For the first time in my life I am the oldest person in my household. I am not that much older than my fellow KNOM volunteers but if you put into account that one volunteer year feels like five years worth of growth then by mathematical calculations I am now 30. 30! Holy cow. I’m glad we’re not counting in dog years.
I remember volunteering at the Nome REC center last fall for Halloween. While washing glitter, glue, and candy out of my hands in the bathroom sink, I looked up to the mirror and noticed a long, silver hair glistening by my left ear. I laughed uncontrollably for a few minutes and cried out “my first white hair! I have a white hair!! HA!” A child or two may or may not have witnessed this and scurried away. This was the first of many transformations—physical, emotional, and mental—to come over the course of a year. Time sure flies when you’re getting old. But age is relative and growing older is not a bad thing. It just gives you a different perspective.
I’ve enjoyed watching the new volunteers these past few weeks as they threw themselves into their jobs, the local culture, into Nome community living. It’s similar to what I went through last year but with variations. I’ve hiked that mountain. Explored that dredge. Traveled to that village (four times). I’ve learned to use that editing software and made that mistake on the air. And yet, their experiences are not carbon copies of mine. There is a distinct divide between us, and even though this dividing line is invisible it’s very clear that I cannot cross back to it.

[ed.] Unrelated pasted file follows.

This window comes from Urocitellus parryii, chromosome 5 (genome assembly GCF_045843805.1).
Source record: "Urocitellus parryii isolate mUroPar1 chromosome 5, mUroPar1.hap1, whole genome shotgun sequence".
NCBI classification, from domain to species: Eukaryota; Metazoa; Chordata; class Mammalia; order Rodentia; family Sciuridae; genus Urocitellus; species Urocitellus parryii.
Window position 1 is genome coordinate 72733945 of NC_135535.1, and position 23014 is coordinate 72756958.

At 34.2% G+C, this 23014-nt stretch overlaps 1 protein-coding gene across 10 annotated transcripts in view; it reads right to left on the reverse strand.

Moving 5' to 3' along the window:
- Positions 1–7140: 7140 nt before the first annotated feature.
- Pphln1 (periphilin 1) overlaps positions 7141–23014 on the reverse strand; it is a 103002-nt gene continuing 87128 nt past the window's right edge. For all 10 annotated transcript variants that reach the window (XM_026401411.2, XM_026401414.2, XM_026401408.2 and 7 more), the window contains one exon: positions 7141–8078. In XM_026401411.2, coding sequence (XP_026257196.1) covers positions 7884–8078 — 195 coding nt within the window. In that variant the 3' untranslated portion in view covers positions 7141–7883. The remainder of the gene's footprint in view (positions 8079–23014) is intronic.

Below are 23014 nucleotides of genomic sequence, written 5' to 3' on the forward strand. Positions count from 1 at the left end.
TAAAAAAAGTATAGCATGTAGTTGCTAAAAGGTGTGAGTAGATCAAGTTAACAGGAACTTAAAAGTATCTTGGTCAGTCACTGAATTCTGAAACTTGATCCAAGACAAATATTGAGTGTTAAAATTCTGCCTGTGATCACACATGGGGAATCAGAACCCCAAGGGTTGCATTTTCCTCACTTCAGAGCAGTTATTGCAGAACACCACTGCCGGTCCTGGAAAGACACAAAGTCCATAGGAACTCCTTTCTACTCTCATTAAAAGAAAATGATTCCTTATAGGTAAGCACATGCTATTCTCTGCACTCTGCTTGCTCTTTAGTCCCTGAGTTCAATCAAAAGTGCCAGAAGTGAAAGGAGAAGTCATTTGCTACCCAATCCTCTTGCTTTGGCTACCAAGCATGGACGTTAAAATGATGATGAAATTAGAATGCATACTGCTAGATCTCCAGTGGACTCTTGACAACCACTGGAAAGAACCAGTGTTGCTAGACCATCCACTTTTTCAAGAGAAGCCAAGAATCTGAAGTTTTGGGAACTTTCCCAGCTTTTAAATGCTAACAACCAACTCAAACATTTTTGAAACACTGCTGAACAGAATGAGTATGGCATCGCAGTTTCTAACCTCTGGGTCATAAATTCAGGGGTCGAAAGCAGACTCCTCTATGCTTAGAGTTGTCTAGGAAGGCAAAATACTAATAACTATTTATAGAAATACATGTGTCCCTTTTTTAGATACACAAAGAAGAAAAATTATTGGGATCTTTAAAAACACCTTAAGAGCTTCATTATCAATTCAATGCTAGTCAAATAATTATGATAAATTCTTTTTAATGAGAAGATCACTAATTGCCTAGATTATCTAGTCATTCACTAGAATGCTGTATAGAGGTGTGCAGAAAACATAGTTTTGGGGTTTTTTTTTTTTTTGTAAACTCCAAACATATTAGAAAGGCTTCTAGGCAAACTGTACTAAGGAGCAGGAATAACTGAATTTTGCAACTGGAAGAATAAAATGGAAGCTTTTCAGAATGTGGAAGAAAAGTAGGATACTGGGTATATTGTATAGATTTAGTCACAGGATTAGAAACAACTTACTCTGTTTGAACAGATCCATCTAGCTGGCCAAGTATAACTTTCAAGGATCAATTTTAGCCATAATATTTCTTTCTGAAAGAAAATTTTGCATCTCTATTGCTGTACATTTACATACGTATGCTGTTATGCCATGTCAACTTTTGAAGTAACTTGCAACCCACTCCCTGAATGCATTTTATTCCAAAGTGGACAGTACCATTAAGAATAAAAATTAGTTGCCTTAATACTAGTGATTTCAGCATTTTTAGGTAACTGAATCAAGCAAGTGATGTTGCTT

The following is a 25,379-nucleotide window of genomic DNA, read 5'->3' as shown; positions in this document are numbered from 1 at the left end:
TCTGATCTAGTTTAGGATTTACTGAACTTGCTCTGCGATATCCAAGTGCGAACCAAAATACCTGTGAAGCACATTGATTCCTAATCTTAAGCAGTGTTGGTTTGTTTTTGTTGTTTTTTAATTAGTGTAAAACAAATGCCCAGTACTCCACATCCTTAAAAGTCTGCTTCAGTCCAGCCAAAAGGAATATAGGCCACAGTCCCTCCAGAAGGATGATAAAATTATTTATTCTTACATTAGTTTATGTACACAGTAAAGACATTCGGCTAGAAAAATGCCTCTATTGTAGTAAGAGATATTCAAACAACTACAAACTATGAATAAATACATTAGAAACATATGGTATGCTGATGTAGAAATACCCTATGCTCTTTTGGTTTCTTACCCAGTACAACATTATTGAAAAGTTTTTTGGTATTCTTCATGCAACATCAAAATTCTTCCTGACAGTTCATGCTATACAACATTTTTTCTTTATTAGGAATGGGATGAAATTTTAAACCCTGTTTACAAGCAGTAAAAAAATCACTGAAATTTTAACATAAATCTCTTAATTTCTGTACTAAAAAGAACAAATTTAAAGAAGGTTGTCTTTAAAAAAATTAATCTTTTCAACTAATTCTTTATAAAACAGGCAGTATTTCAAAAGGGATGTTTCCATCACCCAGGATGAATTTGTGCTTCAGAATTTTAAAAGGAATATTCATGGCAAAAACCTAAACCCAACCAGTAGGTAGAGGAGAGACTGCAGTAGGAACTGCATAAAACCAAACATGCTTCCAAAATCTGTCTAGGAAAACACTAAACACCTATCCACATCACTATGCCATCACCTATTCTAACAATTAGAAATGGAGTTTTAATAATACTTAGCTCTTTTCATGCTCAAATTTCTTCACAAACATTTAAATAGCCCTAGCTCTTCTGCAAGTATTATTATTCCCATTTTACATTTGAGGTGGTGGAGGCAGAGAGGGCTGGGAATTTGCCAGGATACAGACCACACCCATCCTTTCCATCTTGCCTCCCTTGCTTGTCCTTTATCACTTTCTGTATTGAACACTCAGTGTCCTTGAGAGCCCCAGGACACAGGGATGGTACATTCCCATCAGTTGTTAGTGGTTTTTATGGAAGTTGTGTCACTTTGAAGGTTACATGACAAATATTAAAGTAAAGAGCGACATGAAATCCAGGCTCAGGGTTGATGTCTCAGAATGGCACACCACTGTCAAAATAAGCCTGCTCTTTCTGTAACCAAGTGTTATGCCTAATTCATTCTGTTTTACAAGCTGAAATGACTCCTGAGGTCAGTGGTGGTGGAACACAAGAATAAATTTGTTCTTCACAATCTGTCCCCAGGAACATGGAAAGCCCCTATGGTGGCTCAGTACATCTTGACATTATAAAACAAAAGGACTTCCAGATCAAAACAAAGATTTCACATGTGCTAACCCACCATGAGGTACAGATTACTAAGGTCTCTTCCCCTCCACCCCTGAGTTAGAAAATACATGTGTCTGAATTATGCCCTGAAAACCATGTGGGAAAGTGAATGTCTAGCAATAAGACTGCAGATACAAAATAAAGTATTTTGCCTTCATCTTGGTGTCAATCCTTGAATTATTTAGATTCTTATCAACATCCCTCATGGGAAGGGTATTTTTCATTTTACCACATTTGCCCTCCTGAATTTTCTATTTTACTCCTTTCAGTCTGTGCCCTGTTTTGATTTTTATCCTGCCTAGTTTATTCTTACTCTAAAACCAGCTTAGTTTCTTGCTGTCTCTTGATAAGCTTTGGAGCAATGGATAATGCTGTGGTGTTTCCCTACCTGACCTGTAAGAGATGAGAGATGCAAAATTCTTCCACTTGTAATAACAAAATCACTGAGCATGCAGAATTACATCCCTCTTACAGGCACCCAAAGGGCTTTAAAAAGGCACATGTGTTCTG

Everything was once new and scary but also exciting and full of possibility. Now, it’s mostly just the later two. KNOM volunteers have the option to sign up for a year, two years, or even three years of service. I believe most volunteers choose to stay for two. As a second year volunteer my expectations and others’ expectations of me have changed. I have more responsibilities. On top of my regular duties as a producer and DJ, I have picked up a specialty project: creating a world music and contemporary native music catalog (to start playing on KNOM 2014!).
At home I find myself living a much simpler life. I don’t want to stay out too late. I can’t really do it, even if I wanted to. I have to be up at 5am for the Morning Show. I don’t care about what clothes are in fashion or whatever the deal with the new iPhone is. Most of the time I just want to read and drink tea, maybe fall asleep on our green couch while watching Game of Thrones.
The others can go tear up the town on weekends. I’ve outgrown that. Actually, it was never my thing. It’s taken me a few weeks, but I think I’m finally coming into acceptance with my new role.
I hope that my past experiences can help guide our new crop of volunteers but I still want them to go out, do their own thing, make their own mistakes, live their own Nome experience. As the designated old person in the house I’m here as a reference point for whatever they need.
We await the first snowfall this weekend. I can’t believe I’m doing this Alaskan-winter-thing again. Excited about it, even. I’m ready.
If I ever feel isolated by the age gap I just tell myself, self, don’t worry. Next year, they will be the new you.